Opie, for example, was a day old calf who was too sick to stand, so he was left for dead in a stockyard alleyway. It was a cold day in upstate New York, and Opie was suffering from severe hypothermia. His temperature would not read on the thermometer and was estimated to be 10 degrees below normal. Thankfully, after he came to Farm Sanctuary, Opie made a full recovery and grew to weigh 3,000 pounds!

Opie and other animals who live at Farm Sanctuary serve as ambassadors for other less fortunate members of their species. Visitors have a chance to get to know cows, pigs, chickens and other “food” animals as individuals who are not that different than cats, dogs and other companion animals who many of us share our homes with.

We encourage people to recognize that farm animals, like all animals, feel pain, and want to avoid suffering and enjoy life. Unfortunately, most animals raised for food in the U.S. only know pain and misery, until they are killed prematurely at the slaughterhouse.

Farm animals in the U.S. are victims of genetic manipulation; overcrowded, filthy living conditions; brutal handling and cruel slaughter. Some are packed so tightly in cages and crates that they can’t walk or even turn around, and they experience both physical and psychological disorders as a result. Such inhumane conditions are repugnant to most consumers, and they have only been able to spread and flourish because the have been hidden from public view.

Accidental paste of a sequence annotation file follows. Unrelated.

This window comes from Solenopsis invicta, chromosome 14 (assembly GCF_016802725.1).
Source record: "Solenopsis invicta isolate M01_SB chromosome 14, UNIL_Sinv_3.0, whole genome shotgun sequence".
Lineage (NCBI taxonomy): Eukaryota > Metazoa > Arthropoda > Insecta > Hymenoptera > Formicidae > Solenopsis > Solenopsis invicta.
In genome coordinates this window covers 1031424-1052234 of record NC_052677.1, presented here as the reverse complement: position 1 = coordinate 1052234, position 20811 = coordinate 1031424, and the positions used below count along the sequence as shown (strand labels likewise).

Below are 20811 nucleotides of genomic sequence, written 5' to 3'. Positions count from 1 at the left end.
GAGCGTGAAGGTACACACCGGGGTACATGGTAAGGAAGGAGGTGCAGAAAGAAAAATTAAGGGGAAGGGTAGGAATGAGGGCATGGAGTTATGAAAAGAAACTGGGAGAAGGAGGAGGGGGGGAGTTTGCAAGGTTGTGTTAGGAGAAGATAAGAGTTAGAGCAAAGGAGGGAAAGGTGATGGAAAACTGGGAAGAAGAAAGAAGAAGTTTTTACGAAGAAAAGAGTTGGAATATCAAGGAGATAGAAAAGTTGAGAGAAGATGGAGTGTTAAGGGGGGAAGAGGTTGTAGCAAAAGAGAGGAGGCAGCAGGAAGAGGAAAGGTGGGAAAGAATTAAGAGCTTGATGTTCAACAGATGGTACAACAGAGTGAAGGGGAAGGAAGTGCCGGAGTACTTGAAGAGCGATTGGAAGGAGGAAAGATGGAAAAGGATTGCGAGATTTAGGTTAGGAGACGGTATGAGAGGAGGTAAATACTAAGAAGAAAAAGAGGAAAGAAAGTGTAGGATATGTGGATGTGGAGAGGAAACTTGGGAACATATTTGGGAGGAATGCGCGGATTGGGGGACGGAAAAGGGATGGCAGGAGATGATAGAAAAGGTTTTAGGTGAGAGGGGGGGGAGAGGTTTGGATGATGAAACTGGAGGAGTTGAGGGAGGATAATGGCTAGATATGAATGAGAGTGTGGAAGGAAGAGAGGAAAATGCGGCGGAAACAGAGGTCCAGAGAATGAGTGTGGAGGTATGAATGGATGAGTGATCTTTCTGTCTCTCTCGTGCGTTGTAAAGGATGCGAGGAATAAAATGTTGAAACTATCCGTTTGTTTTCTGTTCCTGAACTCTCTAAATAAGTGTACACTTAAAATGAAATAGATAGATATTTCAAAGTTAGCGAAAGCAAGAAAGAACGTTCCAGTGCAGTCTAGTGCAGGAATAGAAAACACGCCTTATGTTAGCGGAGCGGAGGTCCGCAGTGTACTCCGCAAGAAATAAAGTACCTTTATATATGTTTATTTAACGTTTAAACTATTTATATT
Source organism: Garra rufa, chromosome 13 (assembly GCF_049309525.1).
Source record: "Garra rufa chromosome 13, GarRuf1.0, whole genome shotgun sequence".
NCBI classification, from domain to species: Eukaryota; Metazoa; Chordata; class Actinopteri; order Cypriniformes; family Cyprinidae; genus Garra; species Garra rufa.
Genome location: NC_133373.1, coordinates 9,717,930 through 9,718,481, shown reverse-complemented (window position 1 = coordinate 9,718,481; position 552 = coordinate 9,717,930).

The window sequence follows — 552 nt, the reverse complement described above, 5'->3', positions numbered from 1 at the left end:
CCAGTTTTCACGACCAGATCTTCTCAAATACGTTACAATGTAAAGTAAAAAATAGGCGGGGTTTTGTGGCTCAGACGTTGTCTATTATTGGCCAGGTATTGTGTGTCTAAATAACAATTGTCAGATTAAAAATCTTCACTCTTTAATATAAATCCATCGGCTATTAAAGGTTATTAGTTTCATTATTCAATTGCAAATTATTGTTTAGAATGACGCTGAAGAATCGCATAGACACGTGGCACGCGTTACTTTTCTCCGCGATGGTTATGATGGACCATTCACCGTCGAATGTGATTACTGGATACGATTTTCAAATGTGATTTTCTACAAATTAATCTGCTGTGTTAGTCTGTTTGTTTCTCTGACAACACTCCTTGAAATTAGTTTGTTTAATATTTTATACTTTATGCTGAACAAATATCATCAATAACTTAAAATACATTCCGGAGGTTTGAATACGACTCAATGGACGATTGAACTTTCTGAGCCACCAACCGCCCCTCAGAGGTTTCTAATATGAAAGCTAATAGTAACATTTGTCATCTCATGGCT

In recent years, however, citizens have started asking questions and paying more attention to the source of their food, and they have started speaking out against factory farming cruelties. Some of the most extreme forms of animal confinement, such as “gestation crates” (two foot wide enclosures where female breeding pigs are kept for years, unable to walk, turn around, or even lie down comfortably) have been banned and are being phased out in a few states. With more open discussions about farming practices, even industry representatives have acknowledged that “bad has become normal” on today’s factory farms.

How we treat other animals says a lot about us. Kindness and empathy toward animals is an indication of a humane culture. It can become contagious and spread, just like cruelty and callousness. Mahatma Gandhi said you can judge the moral progress of a nation by its treatment of animals. If that is the case, our nation has some real soul searching to do. Thankfully, we’re beginning to pay attention and to adjust our behavior so that it is more consistent with compassionate values.

By Gene Baur, president and co-founder of Farm Sanctuary, the nation’s leading farm animal protection organization. Gene has been instrumental on the front lines of efforts to confront factory farming for more than twenty years. His book, ‘Farm Sanctuary: Changing Hearts and Minds about Animals and Food’ was published by Simon and Shuster in March, 2008, and has become a national bestseller. A starred Booklist review calling it “A life-altering read.” For more information see www.farmsanctuary.org or www.genebaur.org.